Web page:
Youth athletes are injuring themselves more often and more seriously than ever before. Here’s how to keep your child from becoming a statistic.
A few weeks ago, Dr. Brooke Pengel met with a soccer player who had come to her for a second opinion. The young athlete had a lot of pain in his knee and previous doctors had diagnosed him with a fracture, which would require six months of rest as well as possibly surgery.
Pengel had seen exactly this sort of injury many times before and correctly diagnosed him with Osgood-Schlatter disease, a common and relatively minor disorder that causes pain and swelling of the knee in 12-year-olds going through a growth spurt. As the medical director of sports medicine at The Children’s Hospital in Denver and Broomfield, she often sees these sorts of misdiagnoses from physicians who, while excellent at treating adult sports injuries, are trying to treat their young patients the same way.
“Kids aren’t just mini-adults,” Pengel said. “Some adolescents get very specific growth-related problems that can be exacerbated by their sports.”
Sports medicine for young athletes as a field has exploded as more and more children and teens not only participate in sports but also increasingly compete at a more competitive level at a younger age. According to the Centers for Disease Control and Safe Kids USA, 7.2 million high school students participate in school-sanctioned sports each year, and those athletes account for around 2 million injuries per year. At younger ages, the numbers are even higher, with 3.5 million children under the age of 14 injured playing sports each year.
More alarming than the raw numbers, however, are the types of injuries being sustained. Sports medicine specialists are seeing a significant increase in the number of overuse injuries—the types of injuries that occur when an athlete isn’t getting enough rest.
“Overuse injuries are more than 50 percent of my practice,” Pengel said, “and we’re seeing these types of injuries at a very young age. Children as young as 3 and 4 are participating in competitive sports.”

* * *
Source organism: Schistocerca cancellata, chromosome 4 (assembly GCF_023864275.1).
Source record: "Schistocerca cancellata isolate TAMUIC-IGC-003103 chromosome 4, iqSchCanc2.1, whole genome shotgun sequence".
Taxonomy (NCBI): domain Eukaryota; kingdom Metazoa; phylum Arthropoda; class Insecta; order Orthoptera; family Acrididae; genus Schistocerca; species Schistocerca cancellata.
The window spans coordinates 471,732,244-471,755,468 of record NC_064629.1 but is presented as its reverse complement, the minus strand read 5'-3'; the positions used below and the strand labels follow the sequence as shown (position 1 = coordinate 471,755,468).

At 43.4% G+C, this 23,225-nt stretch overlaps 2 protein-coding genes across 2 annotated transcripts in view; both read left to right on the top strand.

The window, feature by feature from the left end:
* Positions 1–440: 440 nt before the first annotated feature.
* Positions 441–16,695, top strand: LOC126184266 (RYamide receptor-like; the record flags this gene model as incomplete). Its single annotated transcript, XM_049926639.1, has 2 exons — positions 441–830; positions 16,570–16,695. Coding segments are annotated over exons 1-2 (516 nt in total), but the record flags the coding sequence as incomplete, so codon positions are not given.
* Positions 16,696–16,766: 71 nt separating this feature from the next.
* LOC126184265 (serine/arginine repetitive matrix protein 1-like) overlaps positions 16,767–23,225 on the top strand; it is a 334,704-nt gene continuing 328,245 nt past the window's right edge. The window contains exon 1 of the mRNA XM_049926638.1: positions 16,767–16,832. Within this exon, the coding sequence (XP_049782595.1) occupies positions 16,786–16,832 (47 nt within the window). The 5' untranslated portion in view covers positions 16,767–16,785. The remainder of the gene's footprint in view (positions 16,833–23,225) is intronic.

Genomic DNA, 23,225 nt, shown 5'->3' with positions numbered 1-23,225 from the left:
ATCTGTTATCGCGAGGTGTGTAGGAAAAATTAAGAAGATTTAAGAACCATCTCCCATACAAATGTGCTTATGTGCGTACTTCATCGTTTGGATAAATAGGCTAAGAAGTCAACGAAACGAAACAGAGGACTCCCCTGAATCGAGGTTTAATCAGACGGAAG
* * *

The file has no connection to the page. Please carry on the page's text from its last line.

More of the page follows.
Playing sports at any age is not the problem, but the intensity and volume of activity is; both have seen a marked increase in recent years.
Specific seasons for a given sport have all but vanished. High school athletes routinely participate in the high school season for their sport and then move into a club season. Many children now play a single sport year-round, and that lack of rest is the real culprit when it comes to the jump in overuse injuries.
“It’s hard to know who’s pushing whom,” Pengel said. “There’s a cultural emphasis on elitism and winning in sports. Kids are starting in competitive sports at a much younger age, which gives them less time for free play.”
Dr. Lawrence Lemack, a world-renowned orthopedic surgeon and founding partner of the National Center for Sports Safety (NCSS), shares the sentiment.
“They like the sport so they play more; they see a future in the sport, so they want to play as much as they can and get as good as they can,” he said. “We have to try to educate people to temper the amount of time playing sports, and to play different sports.”
Truly, parents may find themselves conflicted, worrying that their children will be at a disadvantage later in life if they don’t have years and years of experience.
“But there’s a price for winning,” Pengel said.
Other problems can occur when there is a knowledge gap between the medical professionals and the coaches and athletic trainers on the field.
“There are still instances when children are being told to ‘push through the pain,’” Pengel said. “I tell my patients that pain is there for a reason. Pain is your friend: It keeps you out of trouble.”
Pengel and her team at The Children’s Hospital have taken a strong stand against this knowledge gap by making community education an integral part of their mission, as has Lemack in his work with the National Center for Sports Safety; throughout the summer, NCSS will offer a course that educates coaches and volunteers about sports-related emergencies, for free online.
Rather than feeling overwhelmed and paranoid about the possibility of sports injuries, however, parents should use common sense and ask the right questions. Know what your resources are. High schools usually have an athletic trainer in addition to sport-specific coaches. These trainers are required by law to work under a physician. In addition, some high schools have student athletic trainer programs, which provide more eyes watching out for injuries. Club sports and sports for younger children are much less regulated; therefore, parents need to be more diligent.
“You would never drop your child off at a pool without a lifeguard,” Lemack said, noting that parents should also be aware of the training coaches and trainers have received.
Find out if your child’s team has an emergency plan and what it is.
“Know what type of environment it is,” Pengel said. “Are the coaches and trainers taking time to make sure equipment is fitting properly? Are they following the rules, like keeping pitch counts in baseball and softball? How much and what kinds of activities are they doing on a regular basis?”
Finally, Pengel says one of the most important questions to ask is what happens when a kid is in pain.
“It’s not OK to let athletes play through pain,” she said.